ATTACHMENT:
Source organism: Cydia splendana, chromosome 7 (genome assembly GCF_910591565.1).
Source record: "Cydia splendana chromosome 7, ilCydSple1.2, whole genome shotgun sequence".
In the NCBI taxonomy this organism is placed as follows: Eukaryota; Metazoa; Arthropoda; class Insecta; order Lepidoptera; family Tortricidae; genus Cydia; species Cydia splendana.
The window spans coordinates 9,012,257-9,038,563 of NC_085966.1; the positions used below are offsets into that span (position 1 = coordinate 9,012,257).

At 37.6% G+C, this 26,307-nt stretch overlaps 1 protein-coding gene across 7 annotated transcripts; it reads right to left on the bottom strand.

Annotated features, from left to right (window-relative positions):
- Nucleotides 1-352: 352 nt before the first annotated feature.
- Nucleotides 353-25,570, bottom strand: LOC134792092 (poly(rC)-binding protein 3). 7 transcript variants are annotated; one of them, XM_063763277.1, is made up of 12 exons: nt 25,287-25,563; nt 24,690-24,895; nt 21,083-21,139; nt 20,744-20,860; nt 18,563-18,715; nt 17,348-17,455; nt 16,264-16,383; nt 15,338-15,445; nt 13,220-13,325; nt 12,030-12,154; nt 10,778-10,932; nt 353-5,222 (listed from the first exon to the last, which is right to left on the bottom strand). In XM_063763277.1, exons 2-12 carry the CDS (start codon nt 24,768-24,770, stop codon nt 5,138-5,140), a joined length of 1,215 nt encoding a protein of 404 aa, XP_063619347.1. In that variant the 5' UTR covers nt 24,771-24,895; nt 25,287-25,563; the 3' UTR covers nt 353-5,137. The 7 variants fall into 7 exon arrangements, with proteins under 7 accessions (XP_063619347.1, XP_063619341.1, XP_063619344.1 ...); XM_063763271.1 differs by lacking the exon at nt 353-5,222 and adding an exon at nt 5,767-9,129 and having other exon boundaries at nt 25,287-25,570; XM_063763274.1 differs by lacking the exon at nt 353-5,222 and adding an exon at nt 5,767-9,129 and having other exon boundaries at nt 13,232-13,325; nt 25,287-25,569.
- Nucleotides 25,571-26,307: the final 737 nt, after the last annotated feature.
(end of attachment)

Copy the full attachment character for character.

Source organism: Cydia splendana, chromosome 7 (genome assembly GCF_910591565.1).
Source record: "Cydia splendana chromosome 7, ilCydSple1.2, whole genome shotgun sequence".
In the NCBI taxonomy this organism is placed as follows: Eukaryota; Metazoa; Arthropoda; class Insecta; order Lepidoptera; family Tortricidae; genus Cydia; species Cydia splendana.
The window spans coordinates 9,012,257-9,038,563 of NC_085966.1; the positions used below are offsets into that span (position 1 = coordinate 9,012,257).

At 37.6% G+C, this 26,307-nt stretch overlaps 1 protein-coding gene across 7 annotated transcripts; it reads right to left on the bottom strand.

Annotated features, from left to right (window-relative positions):
- Nucleotides 1-352: 352 nt before the first annotated feature.
- Nucleotides 353-25,570, bottom strand: LOC134792092 (poly(rC)-binding protein 3). 7 transcript variants are annotated; one of them, XM_063763277.1, is made up of 12 exons: nt 25,287-25,563; nt 24,690-24,895; nt 21,083-21,139; nt 20,744-20,860; nt 18,563-18,715; nt 17,348-17,455; nt 16,264-16,383; nt 15,338-15,445; nt 13,220-13,325; nt 12,030-12,154; nt 10,778-10,932; nt 353-5,222 (listed from the first exon to the last, which is right to left on the bottom strand). In XM_063763277.1, exons 2-12 carry the CDS (start codon nt 24,768-24,770, stop codon nt 5,138-5,140), a joined length of 1,215 nt encoding a protein of 404 aa, XP_063619347.1. In that variant the 5' UTR covers nt 24,771-24,895; nt 25,287-25,563; the 3' UTR covers nt 353-5,137. The 7 variants fall into 7 exon arrangements, with proteins under 7 accessions (XP_063619347.1, XP_063619341.1, XP_063619344.1 ...); XM_063763271.1 differs by lacking the exon at nt 353-5,222 and adding an exon at nt 5,767-9,129 and having other exon boundaries at nt 25,287-25,570; XM_063763274.1 differs by lacking the exon at nt 353-5,222 and adding an exon at nt 5,767-9,129 and having other exon boundaries at nt 13,232-13,325; nt 25,287-25,569.
- Nucleotides 25,571-26,307: the final 737 nt, after the last annotated feature.